Who shall lay any thing to the charge of God’s elect? It is God that justifieth.—Rom. 8.33

[The First Indulgence, 1669.]
By Charles II, 1669.
Excerpted from
Wodrow's History of the Sufferings of the Church of Scotland.
TrueCovenanter.com Editor's Note
Please note: The following historical document is provided to satisfy the interest of readers by making available the actual text of a Declaration often mentioned in the writings of the Covenanters. The reader will find this blasphemous Declaration faithfully testified against, and the acceptance thereof proven sinful, in such works as Alexander Shields' Hind Let Loose, the United Societies' Informatory Vindication, and the Sermons of Messrs. Richard Cameron and Donald Cargill.
Right trusty, and right well beloved cousins and counsellors, &c. Whereas by the act of council and proclamation at Glasgow, in the year 1662, a considerable number of ministers were at once turned out, and so debarred from preaching of the gospel, and exercise of the ministry; we are graciously pleased to authorize you and our privy council, to appoint so many of the outed ministers, as have lived peaceably and orderly in the places where they have resided, to return and preach, and exercise other functions of their ministry in the parish churches where they formerly resided and served, (provided they be vacant) and to allow patrons to present to other vacant churches, such others of them as you shall approve of; and that such ministers as shall take collation from the bishop of the diocese, and keep presbyteries and synods, may be warranted to lift their stipends as other ministers of the kingdom: but for such as {II:130:B} are not, or shall not be collated by the bishop, that they have no warrant to meddle with the local stipend, but only to possess the manse and glebe; and that you appoint a collector for those and all other vacant stipends, who shall issue the same, and pay a yearly maintenance to the said not collated ministers, as you shall see fit to appoint.

That all who are restored and allowed to exercise the ministry, be, in our name, and by our authority, enjoined to constitute and keep kirk-sessions, and to keep presbyteries and synods, as was done by all ministers before the year 1638, and that such of them as shall not obey our command in keeping presbyteries, be confined within the bounds of the parishes where they preach, ay, and while they give assurance to keep presbyteries for the future.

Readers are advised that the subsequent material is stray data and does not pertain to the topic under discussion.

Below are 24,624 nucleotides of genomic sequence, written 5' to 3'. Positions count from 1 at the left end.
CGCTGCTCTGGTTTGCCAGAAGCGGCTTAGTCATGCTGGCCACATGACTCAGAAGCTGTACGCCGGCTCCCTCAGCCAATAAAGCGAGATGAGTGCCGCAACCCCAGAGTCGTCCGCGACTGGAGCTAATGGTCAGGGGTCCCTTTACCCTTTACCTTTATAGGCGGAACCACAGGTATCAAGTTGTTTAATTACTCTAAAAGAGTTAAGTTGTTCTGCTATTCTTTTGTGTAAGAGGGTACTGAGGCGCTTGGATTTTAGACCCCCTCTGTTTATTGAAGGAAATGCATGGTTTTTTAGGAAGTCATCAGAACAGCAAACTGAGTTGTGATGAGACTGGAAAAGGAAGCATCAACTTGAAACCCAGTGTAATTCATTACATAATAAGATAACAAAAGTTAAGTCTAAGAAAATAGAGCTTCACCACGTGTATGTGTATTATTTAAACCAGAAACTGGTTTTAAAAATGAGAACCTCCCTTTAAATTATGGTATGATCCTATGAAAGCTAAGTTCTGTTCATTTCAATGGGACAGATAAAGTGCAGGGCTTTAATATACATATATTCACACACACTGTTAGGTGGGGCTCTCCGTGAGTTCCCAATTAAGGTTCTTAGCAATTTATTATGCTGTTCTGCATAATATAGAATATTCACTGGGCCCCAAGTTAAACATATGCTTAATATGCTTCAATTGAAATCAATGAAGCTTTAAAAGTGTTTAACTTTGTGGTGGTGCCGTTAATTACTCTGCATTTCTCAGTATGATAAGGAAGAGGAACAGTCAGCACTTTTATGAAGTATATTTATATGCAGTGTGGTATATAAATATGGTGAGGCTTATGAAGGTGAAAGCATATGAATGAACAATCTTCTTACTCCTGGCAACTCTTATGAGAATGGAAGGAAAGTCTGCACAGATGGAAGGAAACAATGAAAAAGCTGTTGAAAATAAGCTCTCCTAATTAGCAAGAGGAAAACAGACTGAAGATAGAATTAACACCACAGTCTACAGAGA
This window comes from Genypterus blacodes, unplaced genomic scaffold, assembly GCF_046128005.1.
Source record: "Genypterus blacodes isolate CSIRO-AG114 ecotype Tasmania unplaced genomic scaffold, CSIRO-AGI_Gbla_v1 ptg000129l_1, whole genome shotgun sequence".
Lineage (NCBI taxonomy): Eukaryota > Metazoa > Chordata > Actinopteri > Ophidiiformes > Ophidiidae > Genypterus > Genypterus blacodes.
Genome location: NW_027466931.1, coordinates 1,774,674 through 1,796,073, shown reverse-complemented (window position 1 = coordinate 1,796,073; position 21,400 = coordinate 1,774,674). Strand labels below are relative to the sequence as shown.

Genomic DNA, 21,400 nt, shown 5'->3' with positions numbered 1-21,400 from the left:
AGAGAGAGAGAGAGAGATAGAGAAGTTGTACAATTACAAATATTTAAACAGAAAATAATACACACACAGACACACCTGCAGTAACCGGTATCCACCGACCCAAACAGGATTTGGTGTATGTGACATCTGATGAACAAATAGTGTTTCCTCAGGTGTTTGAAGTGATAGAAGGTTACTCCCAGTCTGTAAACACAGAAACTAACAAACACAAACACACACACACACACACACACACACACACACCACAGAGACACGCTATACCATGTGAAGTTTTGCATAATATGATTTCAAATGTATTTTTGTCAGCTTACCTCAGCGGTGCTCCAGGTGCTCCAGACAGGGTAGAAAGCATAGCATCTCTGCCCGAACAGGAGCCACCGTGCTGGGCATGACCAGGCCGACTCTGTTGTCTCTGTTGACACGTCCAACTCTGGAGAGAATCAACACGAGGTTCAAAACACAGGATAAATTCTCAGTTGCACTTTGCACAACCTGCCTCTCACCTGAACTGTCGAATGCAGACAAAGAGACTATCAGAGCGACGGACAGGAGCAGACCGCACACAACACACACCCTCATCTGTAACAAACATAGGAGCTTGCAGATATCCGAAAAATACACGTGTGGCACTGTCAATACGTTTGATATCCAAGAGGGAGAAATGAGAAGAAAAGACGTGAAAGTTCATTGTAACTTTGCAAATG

That all who are allowed to preach, be strictly enjoined not to admit any of their neighbour or any other parishes unto their communions, nor baptize their children, nor marry any of them, without the allowance of the minister of the parish to which they belong, unless it be vacant for the time. And if it be found, upon complaint made by any presbytery unto you our privy council, that the people of the neighbouring or other parishes resort to their preachings, and desert their own parish churches, that according to the degree of the offence or disorder, you silence the minister who countenances the same, for shorter or longer time; and upon a second complaint verified, that you silence again for a longer time or altogether turn out, as you see cause; and upon complaint made and verified, of any seditious discourse or expressions in the pulpit, or elsewhere, uttered by any of these ministers, you are immediately to turn them out, and further punish them according to law and the degree of the offence.

That such of the outed ministers who have behaved peaceably and orderly, and are not re-entered, or presented as aforesaid, have allowed to them four hundred merks Scots yearly, out of the vacant churches, for their maintenance till they be provided of churches; and that even such who shall {II:131:A} give assurance to live so for the future, be allowed the same yearly maintenance.

And seeing by these orders we have taken away all pretences for conventicles, and provided for the wants of such as are, and will be peaceable; if any shall hereafter be found to preach without authority, or keep conventicles, our express pleasure is, that you proceed with all severity against the preachers and hearers as seditious persons, and contemners of our authority. So leaving the management of those orders to your prudence, and recommending them to your care, we bid you farewell. By his majesty's command.

Given at our court at Whitehall,
June 7th, 1669.